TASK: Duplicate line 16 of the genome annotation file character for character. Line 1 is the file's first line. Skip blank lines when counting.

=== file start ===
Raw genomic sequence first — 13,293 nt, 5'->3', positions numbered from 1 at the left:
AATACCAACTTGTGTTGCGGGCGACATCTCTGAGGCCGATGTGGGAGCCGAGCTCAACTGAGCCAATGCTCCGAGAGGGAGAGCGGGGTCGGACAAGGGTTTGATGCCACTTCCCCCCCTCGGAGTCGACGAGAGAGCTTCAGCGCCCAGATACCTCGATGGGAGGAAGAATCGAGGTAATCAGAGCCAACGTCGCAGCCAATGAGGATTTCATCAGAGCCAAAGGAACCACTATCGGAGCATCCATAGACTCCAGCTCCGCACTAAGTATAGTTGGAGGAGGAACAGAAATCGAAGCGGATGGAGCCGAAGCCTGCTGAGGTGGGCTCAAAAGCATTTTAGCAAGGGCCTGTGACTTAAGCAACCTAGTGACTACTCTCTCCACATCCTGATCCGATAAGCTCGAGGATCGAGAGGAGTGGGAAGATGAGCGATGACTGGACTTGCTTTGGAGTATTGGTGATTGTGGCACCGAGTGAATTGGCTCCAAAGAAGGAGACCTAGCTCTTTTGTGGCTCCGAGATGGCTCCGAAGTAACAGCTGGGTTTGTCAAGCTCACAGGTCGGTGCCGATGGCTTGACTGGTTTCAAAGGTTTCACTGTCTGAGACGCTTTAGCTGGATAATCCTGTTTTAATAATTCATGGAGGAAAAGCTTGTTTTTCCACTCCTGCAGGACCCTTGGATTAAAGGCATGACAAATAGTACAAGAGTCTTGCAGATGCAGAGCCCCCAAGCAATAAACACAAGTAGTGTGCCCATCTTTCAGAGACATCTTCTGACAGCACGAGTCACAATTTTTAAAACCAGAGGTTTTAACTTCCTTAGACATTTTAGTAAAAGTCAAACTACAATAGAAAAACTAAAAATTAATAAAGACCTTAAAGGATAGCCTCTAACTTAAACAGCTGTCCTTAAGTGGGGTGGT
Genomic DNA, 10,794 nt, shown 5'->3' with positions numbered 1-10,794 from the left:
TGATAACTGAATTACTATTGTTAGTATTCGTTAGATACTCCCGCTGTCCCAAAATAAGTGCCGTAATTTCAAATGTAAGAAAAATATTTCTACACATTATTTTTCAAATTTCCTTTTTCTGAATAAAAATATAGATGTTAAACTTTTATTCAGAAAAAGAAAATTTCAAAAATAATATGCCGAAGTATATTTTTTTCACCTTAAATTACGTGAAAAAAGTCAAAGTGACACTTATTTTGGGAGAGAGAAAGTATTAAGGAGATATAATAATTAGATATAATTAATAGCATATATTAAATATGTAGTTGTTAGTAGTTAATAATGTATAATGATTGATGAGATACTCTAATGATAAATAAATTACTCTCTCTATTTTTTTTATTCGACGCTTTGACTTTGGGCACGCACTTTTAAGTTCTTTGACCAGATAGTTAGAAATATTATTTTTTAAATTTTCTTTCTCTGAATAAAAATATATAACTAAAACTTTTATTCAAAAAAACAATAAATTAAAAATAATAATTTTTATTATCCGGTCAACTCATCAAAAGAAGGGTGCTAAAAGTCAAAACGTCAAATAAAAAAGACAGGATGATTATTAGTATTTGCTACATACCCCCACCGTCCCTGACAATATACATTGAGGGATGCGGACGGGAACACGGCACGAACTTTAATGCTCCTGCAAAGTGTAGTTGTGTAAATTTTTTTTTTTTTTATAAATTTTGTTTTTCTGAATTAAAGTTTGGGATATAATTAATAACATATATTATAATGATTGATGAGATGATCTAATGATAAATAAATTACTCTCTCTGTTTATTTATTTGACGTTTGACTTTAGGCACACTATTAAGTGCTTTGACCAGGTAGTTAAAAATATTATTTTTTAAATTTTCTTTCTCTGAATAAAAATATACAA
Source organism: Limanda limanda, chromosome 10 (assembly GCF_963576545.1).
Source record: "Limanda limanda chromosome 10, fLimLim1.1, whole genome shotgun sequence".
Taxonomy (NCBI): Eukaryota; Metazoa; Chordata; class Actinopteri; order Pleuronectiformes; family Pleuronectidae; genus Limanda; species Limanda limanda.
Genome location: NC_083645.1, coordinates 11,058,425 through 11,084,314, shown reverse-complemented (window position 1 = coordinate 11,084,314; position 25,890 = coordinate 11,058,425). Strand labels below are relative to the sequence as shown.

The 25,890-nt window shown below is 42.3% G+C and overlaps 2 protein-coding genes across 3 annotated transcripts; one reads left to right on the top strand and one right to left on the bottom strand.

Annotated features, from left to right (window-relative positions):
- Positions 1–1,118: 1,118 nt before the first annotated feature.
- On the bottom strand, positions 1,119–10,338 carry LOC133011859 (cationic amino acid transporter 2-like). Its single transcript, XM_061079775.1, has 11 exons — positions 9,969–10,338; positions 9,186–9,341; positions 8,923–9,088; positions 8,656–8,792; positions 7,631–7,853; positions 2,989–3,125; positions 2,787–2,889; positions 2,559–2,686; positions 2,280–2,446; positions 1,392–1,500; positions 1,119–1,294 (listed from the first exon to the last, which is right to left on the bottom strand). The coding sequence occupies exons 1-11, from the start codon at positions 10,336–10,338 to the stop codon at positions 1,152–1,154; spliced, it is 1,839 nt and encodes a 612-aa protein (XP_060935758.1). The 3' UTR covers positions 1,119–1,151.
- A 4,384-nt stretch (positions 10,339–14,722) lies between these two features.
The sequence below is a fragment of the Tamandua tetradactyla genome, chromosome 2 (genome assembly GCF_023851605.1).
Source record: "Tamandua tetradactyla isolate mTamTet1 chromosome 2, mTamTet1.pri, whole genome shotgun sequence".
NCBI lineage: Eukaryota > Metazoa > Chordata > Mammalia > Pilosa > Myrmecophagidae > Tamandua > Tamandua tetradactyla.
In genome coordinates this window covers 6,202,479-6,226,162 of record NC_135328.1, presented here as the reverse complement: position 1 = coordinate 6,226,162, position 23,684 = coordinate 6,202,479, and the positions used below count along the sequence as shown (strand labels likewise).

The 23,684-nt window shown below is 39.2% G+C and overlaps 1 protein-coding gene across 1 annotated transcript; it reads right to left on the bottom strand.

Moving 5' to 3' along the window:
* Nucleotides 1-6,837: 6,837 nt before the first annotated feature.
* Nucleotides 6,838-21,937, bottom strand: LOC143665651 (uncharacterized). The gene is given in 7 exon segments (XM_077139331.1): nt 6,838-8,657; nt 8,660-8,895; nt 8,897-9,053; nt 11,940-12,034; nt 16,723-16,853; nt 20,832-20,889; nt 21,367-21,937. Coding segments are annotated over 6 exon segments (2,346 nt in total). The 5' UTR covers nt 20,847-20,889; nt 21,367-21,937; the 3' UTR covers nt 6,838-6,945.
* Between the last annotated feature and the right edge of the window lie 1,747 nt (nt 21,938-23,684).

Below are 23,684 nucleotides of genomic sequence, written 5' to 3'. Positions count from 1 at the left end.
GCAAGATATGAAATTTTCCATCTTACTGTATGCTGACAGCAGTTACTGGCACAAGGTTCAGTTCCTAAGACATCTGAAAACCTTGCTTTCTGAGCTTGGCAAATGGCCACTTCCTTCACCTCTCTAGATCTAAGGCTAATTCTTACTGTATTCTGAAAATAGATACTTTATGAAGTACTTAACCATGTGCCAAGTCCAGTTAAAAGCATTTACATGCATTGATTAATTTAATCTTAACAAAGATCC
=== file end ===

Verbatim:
NCBI lineage: Eukaryota > Metazoa > Chordata > Mammalia > Pilosa > Myrmecophagidae > Tamandua > Tamandua tetradactyla.